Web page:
Daniel Neiditch and River 2 River Realty Adds Ice Skating Rink to the Atelier Condo


Midtown condo building will be first in city with its own rooftop ice-skating rink

The board of the 46-story Atelier tower, on W. 42nd St. between 11th and 12th Aves., plans to install a rink on the terrace, which overlooks the Hudson River to the west and has views of the Empire State Building and Times Square. The building is known for its celebrity residents, who have included Lindsay Lohan, Ricky Martin and Brendan Fraser.

The outdoor lounge on the rooftop terrace of the Atelier building on W. 42nd St. will be transformed into a wrap-around ice rink this winter.

The outdoor lounge on the rooftop terrace of the Atelier building on W. 42nd St. will be transformed into a wrap-around ice rink this winter.

These New Yorkers won’t need to fight the crowds at Rockefeller Center if they want to slap on a pair of ice skates.

The board of a ritzy condo building on W. 42nd St. is planning to install an ice-skating rink on the roof of the property, the first of its kind in the city, board President Dan Neiditch told the Daily News.

Residents of the 46-story Atelier tower, between 11th and 12th Aves., will be able to skip the lines at public rinks this winter in favor of taking to the ice on their very own private terrace, which overlooks the Hudson River to the west and has views of the Empire State Building and Times Square.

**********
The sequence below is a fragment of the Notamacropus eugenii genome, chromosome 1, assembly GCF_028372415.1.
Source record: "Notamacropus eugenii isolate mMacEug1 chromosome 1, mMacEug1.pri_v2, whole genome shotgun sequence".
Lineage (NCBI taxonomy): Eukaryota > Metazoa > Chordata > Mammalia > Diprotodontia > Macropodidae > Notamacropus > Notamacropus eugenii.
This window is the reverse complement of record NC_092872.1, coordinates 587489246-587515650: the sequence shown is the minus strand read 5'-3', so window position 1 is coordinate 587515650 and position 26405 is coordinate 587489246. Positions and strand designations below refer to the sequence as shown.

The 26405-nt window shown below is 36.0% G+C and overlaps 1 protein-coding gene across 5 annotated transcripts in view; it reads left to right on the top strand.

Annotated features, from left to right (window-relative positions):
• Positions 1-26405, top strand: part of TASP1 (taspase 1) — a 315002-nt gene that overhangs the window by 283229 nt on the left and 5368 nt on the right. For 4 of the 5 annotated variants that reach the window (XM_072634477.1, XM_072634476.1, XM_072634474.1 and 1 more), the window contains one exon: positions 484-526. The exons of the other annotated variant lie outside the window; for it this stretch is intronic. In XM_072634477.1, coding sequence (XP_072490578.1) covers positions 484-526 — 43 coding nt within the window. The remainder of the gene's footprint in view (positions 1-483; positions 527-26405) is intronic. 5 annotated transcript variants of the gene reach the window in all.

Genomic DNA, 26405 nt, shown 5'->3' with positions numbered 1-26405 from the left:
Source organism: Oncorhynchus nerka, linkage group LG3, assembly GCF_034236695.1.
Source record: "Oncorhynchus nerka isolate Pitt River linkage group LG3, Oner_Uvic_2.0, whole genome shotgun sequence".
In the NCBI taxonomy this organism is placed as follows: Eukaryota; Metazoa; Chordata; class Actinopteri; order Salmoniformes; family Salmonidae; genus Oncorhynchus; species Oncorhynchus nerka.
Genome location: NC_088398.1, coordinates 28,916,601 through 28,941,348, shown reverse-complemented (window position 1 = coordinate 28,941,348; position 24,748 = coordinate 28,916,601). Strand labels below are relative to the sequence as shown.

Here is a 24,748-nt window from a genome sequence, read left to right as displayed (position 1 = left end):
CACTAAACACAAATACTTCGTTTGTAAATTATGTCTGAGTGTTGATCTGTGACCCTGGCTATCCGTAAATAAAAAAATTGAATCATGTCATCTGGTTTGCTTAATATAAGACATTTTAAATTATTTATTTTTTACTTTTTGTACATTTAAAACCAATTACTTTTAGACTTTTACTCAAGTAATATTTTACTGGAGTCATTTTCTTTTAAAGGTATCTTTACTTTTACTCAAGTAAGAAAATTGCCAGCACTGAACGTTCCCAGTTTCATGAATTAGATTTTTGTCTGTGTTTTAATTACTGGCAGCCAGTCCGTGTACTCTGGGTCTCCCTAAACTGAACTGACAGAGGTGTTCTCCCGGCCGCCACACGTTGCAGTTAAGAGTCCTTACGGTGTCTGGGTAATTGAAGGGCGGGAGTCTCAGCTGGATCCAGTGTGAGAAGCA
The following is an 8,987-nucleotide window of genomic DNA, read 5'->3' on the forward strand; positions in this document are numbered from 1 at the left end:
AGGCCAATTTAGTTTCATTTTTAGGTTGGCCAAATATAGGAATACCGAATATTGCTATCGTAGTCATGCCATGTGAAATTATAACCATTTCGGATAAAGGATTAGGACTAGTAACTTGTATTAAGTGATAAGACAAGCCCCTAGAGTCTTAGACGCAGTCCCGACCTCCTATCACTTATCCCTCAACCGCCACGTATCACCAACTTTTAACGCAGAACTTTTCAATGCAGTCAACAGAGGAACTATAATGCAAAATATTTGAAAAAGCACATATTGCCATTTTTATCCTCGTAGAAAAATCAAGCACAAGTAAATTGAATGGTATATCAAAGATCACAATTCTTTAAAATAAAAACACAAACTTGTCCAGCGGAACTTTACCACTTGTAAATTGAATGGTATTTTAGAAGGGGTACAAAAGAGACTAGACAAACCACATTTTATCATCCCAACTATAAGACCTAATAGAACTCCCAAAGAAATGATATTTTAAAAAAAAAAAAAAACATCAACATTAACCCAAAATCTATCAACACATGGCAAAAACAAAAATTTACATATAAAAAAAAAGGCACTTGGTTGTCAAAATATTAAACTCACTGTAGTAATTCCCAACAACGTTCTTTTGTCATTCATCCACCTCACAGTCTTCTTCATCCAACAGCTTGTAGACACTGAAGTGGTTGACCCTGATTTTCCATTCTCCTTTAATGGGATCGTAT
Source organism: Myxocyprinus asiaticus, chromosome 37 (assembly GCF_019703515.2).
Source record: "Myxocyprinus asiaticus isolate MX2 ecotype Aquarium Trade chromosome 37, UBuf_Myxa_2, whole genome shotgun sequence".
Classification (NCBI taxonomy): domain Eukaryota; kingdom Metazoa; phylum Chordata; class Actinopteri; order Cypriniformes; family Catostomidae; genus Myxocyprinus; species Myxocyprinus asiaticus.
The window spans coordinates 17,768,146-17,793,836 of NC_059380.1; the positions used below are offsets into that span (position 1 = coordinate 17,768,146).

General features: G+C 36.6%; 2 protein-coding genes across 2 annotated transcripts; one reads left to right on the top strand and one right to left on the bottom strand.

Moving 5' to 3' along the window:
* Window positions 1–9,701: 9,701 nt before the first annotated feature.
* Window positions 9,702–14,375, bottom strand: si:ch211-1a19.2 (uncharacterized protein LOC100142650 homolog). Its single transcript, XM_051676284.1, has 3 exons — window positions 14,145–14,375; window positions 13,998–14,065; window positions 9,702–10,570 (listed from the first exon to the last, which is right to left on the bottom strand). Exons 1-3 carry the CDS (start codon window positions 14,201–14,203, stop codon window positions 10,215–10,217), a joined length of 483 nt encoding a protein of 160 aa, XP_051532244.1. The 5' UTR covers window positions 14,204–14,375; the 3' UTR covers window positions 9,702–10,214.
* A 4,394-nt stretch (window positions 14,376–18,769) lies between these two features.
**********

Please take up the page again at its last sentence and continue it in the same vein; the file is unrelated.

'The outside space has always been wasted during the winter,' says Dan Neiditch, president of the condo board.
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“The outside space has always been wasted during the winter,” Neiditch said. “Now, you’ll be able to skate around while overlooking the city.”

Well, you won’t. But the wealthy condo owners will.

The building — which also has a tennis court, a basketball court and a swimming pool — is known for its celebrity residents, who have included Lindsay Lohan, Ricky Martin and Brendan Fraser.

A 10-bedroom apartment at the property is on the market for $85 million.

The 3,000-square-foot rink is slated to open Nov. 15 and will remain open through March.

Neiditch said he’s currently trying to persuade Olympic figure skater Gracie Gold to come to the rink’s grand opening, but, so far, it’s no dice.